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As the saying goes, some memories are fleeting and fade away in days, months or years. Then there's the kind where you meet Elvis Presley.
By  Drew Vattiat
As the saying goes, some memories are fleeting and fade away in days, months or years. Then there's the
kind where you meet Elvis Presley.

In a previous story, the paper posted a story about two photos of Elvis found in their photo negative archives,
down in the basement of The Oregonian building. One picture included a few children meeting "The King of
Rock 'n' Roll" himself.

It turns out those children are sisters who grew up in Portland and vividly remember details of Presley's 1957
visit to the city. After seeing the story, they got in touch and we ended up getting together for an updated
photo shoot with a likeness of Elvis, and to hear a few of their memories to last a lifetime.

With a tip from the station master on where he would be arriving, 17-year old Marcella Marx (now Marcella
Christoff), who worked for Gray Line, brought sisters Donna Lowe, 14, Patty Marx, 12, and Dorothy Pittman, 3,
to Union Station with an autograph book and Mickey Mouse Club guitar.

After Presley got off the train, he spotted and spent a few minutes with the siblings. It took only two words --
'Hiya babe' -- and Elvis' big blue eyes to put Donna in "seventh heaven." Patty remembers him being so kind to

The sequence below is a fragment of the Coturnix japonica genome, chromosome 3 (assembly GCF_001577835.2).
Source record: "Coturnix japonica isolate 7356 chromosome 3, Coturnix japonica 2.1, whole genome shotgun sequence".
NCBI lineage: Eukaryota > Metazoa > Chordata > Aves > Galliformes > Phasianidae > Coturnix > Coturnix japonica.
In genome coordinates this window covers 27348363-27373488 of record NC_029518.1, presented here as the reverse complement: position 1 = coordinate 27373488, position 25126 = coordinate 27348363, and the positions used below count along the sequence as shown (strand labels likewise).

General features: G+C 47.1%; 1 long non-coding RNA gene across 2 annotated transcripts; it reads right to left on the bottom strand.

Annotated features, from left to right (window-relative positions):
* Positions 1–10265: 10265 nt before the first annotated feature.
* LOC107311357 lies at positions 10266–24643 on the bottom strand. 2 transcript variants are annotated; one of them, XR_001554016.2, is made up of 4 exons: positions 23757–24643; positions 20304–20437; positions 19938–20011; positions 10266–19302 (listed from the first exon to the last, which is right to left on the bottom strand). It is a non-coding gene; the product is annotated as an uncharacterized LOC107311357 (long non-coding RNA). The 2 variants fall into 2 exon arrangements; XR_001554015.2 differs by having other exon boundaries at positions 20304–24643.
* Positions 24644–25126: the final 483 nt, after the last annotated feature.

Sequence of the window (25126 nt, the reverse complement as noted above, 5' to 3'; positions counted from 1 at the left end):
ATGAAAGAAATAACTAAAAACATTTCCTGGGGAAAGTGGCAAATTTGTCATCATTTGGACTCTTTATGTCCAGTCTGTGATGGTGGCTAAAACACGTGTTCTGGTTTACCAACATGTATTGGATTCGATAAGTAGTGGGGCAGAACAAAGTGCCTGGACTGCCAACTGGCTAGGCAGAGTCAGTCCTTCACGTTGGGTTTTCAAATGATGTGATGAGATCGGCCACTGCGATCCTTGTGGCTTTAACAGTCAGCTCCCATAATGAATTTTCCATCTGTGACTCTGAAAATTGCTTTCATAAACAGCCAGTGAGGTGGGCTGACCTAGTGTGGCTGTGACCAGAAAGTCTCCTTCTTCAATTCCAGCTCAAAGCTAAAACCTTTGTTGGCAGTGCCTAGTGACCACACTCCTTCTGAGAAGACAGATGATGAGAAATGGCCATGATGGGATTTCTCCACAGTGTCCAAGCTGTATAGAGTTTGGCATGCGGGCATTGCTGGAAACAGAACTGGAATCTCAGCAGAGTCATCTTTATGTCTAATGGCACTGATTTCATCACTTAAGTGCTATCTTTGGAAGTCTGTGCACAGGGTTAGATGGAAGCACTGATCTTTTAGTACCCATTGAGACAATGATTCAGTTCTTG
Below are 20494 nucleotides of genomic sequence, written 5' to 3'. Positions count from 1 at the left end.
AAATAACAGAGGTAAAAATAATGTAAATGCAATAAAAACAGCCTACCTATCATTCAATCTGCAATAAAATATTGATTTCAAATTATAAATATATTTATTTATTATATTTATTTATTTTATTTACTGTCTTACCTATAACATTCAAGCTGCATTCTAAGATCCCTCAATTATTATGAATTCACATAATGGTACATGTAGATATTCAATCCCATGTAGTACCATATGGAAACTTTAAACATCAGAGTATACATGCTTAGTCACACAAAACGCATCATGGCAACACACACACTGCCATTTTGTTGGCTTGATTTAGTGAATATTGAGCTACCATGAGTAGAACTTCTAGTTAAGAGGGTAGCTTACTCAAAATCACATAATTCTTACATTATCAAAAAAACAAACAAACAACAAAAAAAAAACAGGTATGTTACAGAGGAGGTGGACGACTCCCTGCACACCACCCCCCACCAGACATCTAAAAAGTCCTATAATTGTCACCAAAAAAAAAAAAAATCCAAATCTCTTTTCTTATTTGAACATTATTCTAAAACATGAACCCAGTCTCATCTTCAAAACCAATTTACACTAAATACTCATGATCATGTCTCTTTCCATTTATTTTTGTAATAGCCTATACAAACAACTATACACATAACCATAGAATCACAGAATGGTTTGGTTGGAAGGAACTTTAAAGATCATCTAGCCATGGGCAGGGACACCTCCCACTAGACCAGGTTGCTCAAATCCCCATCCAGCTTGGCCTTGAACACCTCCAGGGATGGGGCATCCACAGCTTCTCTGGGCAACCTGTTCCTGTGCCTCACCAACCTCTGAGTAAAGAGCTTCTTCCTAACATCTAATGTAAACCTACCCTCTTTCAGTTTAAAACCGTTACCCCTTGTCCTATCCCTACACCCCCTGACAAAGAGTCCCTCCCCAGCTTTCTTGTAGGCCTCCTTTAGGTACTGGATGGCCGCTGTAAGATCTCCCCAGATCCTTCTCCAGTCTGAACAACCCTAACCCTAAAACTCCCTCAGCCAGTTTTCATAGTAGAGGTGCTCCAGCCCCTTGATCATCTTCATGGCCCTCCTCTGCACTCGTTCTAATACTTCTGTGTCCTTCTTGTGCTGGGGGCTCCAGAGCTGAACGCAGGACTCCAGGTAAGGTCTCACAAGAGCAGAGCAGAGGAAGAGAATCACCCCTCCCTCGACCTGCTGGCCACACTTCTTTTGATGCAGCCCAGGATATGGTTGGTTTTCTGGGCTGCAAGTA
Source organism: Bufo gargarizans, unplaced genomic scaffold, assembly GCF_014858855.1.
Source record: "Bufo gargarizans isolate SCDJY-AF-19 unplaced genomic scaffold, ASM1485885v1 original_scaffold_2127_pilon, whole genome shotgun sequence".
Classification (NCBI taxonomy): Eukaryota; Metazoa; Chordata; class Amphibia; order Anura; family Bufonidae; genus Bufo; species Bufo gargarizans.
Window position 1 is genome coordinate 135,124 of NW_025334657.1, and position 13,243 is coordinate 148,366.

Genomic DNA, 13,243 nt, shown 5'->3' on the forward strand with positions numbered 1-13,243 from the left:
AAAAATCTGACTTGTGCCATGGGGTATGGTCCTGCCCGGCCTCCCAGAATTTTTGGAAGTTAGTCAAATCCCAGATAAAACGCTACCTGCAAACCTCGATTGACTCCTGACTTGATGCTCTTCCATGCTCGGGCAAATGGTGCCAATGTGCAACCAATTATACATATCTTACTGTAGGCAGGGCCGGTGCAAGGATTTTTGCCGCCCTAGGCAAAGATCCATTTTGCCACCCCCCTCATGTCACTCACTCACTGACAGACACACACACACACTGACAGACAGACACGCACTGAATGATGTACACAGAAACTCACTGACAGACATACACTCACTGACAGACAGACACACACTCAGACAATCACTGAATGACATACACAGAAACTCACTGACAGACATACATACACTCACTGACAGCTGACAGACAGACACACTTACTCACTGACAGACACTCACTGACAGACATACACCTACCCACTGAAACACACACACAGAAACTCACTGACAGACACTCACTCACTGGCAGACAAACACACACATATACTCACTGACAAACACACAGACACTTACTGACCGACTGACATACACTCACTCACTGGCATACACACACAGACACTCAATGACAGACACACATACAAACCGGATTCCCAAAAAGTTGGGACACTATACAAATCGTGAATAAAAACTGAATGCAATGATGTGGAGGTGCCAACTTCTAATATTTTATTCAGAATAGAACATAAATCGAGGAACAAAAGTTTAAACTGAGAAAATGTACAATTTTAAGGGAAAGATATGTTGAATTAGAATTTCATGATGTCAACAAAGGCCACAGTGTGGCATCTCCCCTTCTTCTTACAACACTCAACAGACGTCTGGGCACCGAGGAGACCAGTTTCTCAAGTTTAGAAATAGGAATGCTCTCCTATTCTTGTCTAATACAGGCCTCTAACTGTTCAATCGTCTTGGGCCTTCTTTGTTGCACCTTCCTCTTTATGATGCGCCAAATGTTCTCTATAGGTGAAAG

take the time and visit. Dorothy was a bit too young to remember details, but Elvis paid special attention to her
and checked out the guitar that she still has today.

Years later, they're all still Elvis fans. Marcella, who was the lucky one out of the four to attend the concert with
a friend, says of Presley, "Everybody talks about the Beatles, but it was Elvis who changed the landscape of music from the crooner to rock and roll. He was a
breath of fresh air."

For the record, Marcella said the concert was wonderful and she was screaming and yelling as Presley sang his songs and wiggled around on stage.

Check out the updated gallery above with the updated photo and some Oregonian images that were lost in our archives over the years. The sisters kindly
provided copies of several photos.